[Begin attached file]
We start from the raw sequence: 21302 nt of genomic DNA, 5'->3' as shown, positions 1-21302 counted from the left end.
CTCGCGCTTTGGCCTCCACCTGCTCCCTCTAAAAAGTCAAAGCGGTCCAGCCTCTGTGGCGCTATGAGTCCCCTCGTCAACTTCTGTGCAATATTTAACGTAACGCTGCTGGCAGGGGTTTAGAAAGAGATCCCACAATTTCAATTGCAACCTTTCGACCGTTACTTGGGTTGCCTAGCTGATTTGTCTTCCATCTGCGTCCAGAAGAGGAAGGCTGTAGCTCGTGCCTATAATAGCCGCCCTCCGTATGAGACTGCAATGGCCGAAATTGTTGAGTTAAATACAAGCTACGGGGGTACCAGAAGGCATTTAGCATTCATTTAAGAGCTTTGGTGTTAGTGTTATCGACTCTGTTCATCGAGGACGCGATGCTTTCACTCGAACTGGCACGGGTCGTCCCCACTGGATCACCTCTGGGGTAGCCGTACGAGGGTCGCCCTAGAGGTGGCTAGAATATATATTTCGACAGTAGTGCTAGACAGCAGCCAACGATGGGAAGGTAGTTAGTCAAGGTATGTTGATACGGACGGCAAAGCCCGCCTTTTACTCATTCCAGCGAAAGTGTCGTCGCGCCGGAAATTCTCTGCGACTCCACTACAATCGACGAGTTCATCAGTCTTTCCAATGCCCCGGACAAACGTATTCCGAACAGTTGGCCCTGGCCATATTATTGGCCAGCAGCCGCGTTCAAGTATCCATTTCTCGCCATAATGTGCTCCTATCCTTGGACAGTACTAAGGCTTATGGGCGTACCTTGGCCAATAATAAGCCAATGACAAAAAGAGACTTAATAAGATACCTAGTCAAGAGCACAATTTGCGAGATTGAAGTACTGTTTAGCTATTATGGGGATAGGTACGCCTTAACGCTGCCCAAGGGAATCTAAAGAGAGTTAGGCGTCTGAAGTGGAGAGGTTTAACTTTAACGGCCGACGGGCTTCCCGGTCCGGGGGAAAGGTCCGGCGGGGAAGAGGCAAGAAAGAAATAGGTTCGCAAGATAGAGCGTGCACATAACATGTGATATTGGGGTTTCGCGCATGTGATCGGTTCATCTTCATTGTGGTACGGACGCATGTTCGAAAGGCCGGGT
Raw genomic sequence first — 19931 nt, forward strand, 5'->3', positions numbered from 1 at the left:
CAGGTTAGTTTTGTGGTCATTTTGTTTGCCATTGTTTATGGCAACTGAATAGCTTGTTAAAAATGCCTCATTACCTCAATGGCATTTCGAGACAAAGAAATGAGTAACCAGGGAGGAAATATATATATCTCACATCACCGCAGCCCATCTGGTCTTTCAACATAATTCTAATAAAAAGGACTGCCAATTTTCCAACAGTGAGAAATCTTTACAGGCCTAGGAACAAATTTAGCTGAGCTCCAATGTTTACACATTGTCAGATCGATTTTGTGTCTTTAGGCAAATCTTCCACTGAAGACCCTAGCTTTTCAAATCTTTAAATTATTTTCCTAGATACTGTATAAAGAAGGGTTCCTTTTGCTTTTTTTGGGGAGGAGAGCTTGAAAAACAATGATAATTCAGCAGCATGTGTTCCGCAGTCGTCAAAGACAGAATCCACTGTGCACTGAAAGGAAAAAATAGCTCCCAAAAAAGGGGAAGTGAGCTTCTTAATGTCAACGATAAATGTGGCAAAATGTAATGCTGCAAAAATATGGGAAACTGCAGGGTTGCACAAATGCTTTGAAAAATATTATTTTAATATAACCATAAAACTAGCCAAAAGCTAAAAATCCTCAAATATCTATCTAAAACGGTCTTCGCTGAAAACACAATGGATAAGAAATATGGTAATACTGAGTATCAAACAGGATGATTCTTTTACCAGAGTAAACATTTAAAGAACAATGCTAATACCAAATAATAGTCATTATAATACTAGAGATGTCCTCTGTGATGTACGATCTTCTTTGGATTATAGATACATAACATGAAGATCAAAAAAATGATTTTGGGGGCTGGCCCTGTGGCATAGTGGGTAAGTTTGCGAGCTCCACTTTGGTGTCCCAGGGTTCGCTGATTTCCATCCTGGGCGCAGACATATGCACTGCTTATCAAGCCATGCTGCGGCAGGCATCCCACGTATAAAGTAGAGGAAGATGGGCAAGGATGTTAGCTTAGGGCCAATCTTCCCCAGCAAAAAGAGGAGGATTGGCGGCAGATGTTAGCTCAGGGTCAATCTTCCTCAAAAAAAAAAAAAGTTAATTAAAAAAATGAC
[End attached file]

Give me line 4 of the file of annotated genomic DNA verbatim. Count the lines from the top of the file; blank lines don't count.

CAGGTTAGTTTTGTGGTCATTTTGTTTGCCATTGTTTATGGCAACTGAATAGCTTGTTAAAAATGCCTCATTACCTCAATGGCATTTCGAGACAAAGAAATGAGTAACCAGGGAGGAAATATATATATCTCACATCACCGCAGCCCATCTGGTCTTTCAACATAATTCTAATAAAAAGGACTGCCAATTTTCCAACAGTGAGAAATCTTTACAGGCCTAGGAACAAATTTAGCTGAGCTCCAATGTTTACACATTGTCAGATCGATTTTGTGTCTTTAGGCAAATCTTCCACTGAAGACCCTAGCTTTTCAAATCTTTAAATTATTTTCCTAGATACTGTATAAAGAAGGGTTCCTTTTGCTTTTTTTGGGGAGGAGAGCTTGAAAAACAATGATAATTCAGCAGCATGTGTTCCGCAGTCGTCAAAGACAGAATCCACTGTGCACTGAAAGGAAAAAATAGCTCCCAAAAAAGGGGAAGTGAGCTTCTTAATGTCAACGATAAATGTGGCAAAATGTAATGCTGCAAAAATATGGGAAACTGCAGGGTTGCACAAATGCTTTGAAAAATATTATTTTAATATAACCATAAAACTAGCCAAAAGCTAAAAATCCTCAAATATCTATCTAAAACGGTCTTCGCTGAAAACACAATGGATAAGAAATATGGTAATACTGAGTATCAAACAGGATGATTCTTTTACCAGAGTAAACATTTAAAGAACAATGCTAATACCAAATAATAGTCATTATAATACTAGAGATGTCCTCTGTGATGTACGATCTTCTTTGGATTATAGATACATAACATGAAGATCAAAAAAATGATTTTGGGGGCTGGCCCTGTGGCATAGTGGGTAAGTTTGCGAGCTCCACTTTGGTGTCCCAGGGTTCGCTGATTTCCATCCTGGGCGCAGACATATGCACTGCTTATCAAGCCATGCTGCGGCAGGCATCCCACGTATAAAGTAGAGGAAGATGGGCAAGGATGTTAGCTTAGGGCCAATCTTCCCCAGCAAAAAGAGGAGGATTGGCGGCAGATGTTAGCTCAGGGTCAATCTTCCTCAAAAAAAAAAAAAGTTAATTAAAAAAATGAC